Thinking Jersey Shore
“As soon as you flush the toilet, you are right in the middle of ideology.” —Slavoj Žižek1
“I shit like a bear.” —Ronnie
Pregaming: Same Shit, Different Toilet. By the time JWoww finally calls the plumber in season 3, episode 10 of Jersey Shore, the toilets have been clogged for two weeks. All of them. Shit is literally piling up everywhere, and the Guidos 2. For simplicity’s sake, “Guidos” refers to both male and female members of the cohort, self-identifying “Guidettes” notwithstanding. Masculine pronouns are similarly intended to refer to the-Guido-as-such. 2 are at a loss. In the early days of the clog, Vinny reported the presence of corn in the bowl as he gamely wrestled a coat hanger into the S-bend. By the end of the crisis, algae and maggots are the principal concerns. The camera lingers on the putrid bowl, its contents artificially blurred into an indistinct brown pool that threatens to overtop the brim and invade the bathroom proper, while the men of the house huddle in fear of what they have created. Everyone is in an apocalyptic mood — Vinny pleads for deliverance in the confessional booth, close-up, Blair Witch-style.
What are we to make of the fact that one of the principal narratives of one of the most popular television shows of the past decade concerns a struggle against fecal matter? Žižek suggests that variations in European toilet architecture, and by extension the entire host of means by which Western humans relate to their excrement, are in a very tangible sense the product of national ideologies, particularly attitudes of disgust and valuations of that which has been made external to the body. Schematically: the French are revolutionary, and thus their shit is swept away rapidly and efficiently, guillotine-like; the English are pragmatic, allowing their fecal matter to float passively in water; and the Germans are contemplative, taking the time to inspect their bowel movements in a form of deep introspection. But all three acknowledge that what is inside must come out, and when it does we must have in place some mechanism to manage it.
And yet what is astonishing about the three-episode long scatological saga on Jersey Shore is the cast’s apparent ambivalence to this managerial imperative. Every toilet in the house is clogged, and has been for days; Vinny attempts a resolution only under the most immediate kind of compulsion: he has to defecate. And yet even this failure, and the further metastasization of the clog, does not prevent one anonymous member of the house from “tak[ing] an extra shit in it,” as Ronnie says, visibly shaken. The cast is wallowing in shit — each person’s own shit and the shit of others — and yet their disgust and distress find expression in only the most theatrical of forms: exaggerated sniffs and wide-eyed, open-mouthed horror. One gets the feeling that they are just trying to get a better whiff.
Jersey Shore, more than any show of the recent past, has been defined by its critics as “trash TV,” stuck firmly “in the gutter,” and scatology is perhaps the mode in which Jersey Shore attains its full thematic density. The movement from interior to exterior lies at the very heart of Guido identity: a transformation of genetic, biological Italian ancestry into a constellation of visual signifiers: tanned skin, gelled hair, toned muscles; the reduction of psychologically embedded values of family and communal life to the performative ritual of ‘Sunday night dinner’; and the substitution of inculcated cultural heritage for the perfunctory sightseeing of the cast’s recent trip to Italy.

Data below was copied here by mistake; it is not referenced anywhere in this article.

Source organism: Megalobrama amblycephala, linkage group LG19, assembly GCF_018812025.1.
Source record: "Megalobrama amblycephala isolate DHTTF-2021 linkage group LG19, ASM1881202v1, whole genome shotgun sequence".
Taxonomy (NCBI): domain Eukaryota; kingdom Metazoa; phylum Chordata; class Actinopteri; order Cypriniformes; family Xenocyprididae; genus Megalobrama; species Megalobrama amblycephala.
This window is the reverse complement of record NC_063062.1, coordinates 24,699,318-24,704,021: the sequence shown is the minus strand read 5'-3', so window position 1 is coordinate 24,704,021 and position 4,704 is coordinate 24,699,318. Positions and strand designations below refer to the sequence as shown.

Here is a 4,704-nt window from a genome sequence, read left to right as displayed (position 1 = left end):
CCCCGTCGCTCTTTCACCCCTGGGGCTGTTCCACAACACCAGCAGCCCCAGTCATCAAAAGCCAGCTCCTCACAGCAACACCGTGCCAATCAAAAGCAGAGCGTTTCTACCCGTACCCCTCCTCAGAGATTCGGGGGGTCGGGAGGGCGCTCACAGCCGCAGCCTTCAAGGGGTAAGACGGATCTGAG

3. Indeed, in a grammatical nuance that has seemingly escaped all other commentators, Pauly D describes the Guido thusly: “It’s just a lifestyle. It’s being Italian, it’s representing, family, friends, tanning, gel, everything” (emphasis added). Guido identity arises through a process of stylization and re-presentation of invisible relations (being Italian, family, friends) as visual cues (tanning, gel, and the evocative “everything”). 3 For the Guido, all of this shit is coming out, continuously, and though he must eventually do something about it, he hesitates to simply dispose of it, because he cannot forget how dependent he is on these very remainders. And so we are forced to watch poor Vinny, the one true Italian in the bunch, for whom these transformations present the most dramatic crises of self, locked in an interminable agonism with the shit. What was once inside has come inexorably out, and it is no longer a problem merely for the Guidos, but for us all.
BOARDWALKING. In Chapter 25 of Snooki’s first novel, A Shore Thing,
4. All citations in this section are to Polizzi, Nicole. 2011. A Shore Thing. New York: Gallery Books, pp. 165-179. 4 Giovanna “Gia” Spumanti —“a.k.a. Snooki,” as IRL Snooki informs us in her canonical Matt Lauer interview 5. Available at
41017987 5 — finally gets to go on a date with Frank Rossi, a daring and hunky firefighter. For the Guidette, such an occasion demands extravagance: “lacy, silky sexy things” underneath a “stretchy, tight, silver sequined dress,” accented with “two rows of lashes, black liquid eyeliner, and heavy mascara…three layers of foundation and gloss,” and “a dark stroke of blush on her cleavage to make her boobies look even bigger.” Gia “had never felt sexier.” To the Guidette, this is a sartorial display of the highest magnitude, a showing fit for the glitziest balls or the most exclusive of clubs. This is what one wears when one wants to be noticed, an outfit that bespeaks one’s membership in the uppermost echelon of Guido society. And yet Gia is not preparing for a night out with other Guidos and Guidettes of her rank; nor is she headed to the VIP section of Karma, the Guidos’ club of choice — Gia has gotten all gussied up for a simple walk on the boardwalk, the most pedestrian of destinations.
The boardwalk is literally a tourist trap: a winding liminal space between beach and town, a threshold that all vacationers must cross, and that therefore bristles with commercial diversions, gaudy trinkets, cheap burger joints, and an unbroken rampart of drinking establishments. It is designed for the extraction of capital. And yet it is also classless and somewhat democratic: no one walking on the boardwalk can make a claim to be above the rest, physically or otherwise, and if the boardwalk is designed to exploit our desire for gimcrack prizes and evanescent entertainment, well, at least we’re all being exploited. The boardwalk channels the tourists, drunks, libertines, drifters, and Guidos into one carnivalesque parade, a swarm of undifferentiated humanity, a pageant in the middle of the most overpowering sort of pageantry.
And yet this is a place in which Gia must look her absolute best. Certainly she is on a hot date — Frankie the fireman is quite “yummy,” as Gia puts it — but isn’t this all the more reason to spend the evening at a locale more befitting their Guidosity? Clearly the boardwalk exerts an irresistible pull on the Guidos — they are drawn to it “like monkeys to the jungle,” as Vinny says, or “like flies come to shit,” as Ronnie says in a different context. The boardwalk holds the promise of comfort and contentedness for the Guido, as though it were, in an ecological sense, the habitat in which they belong.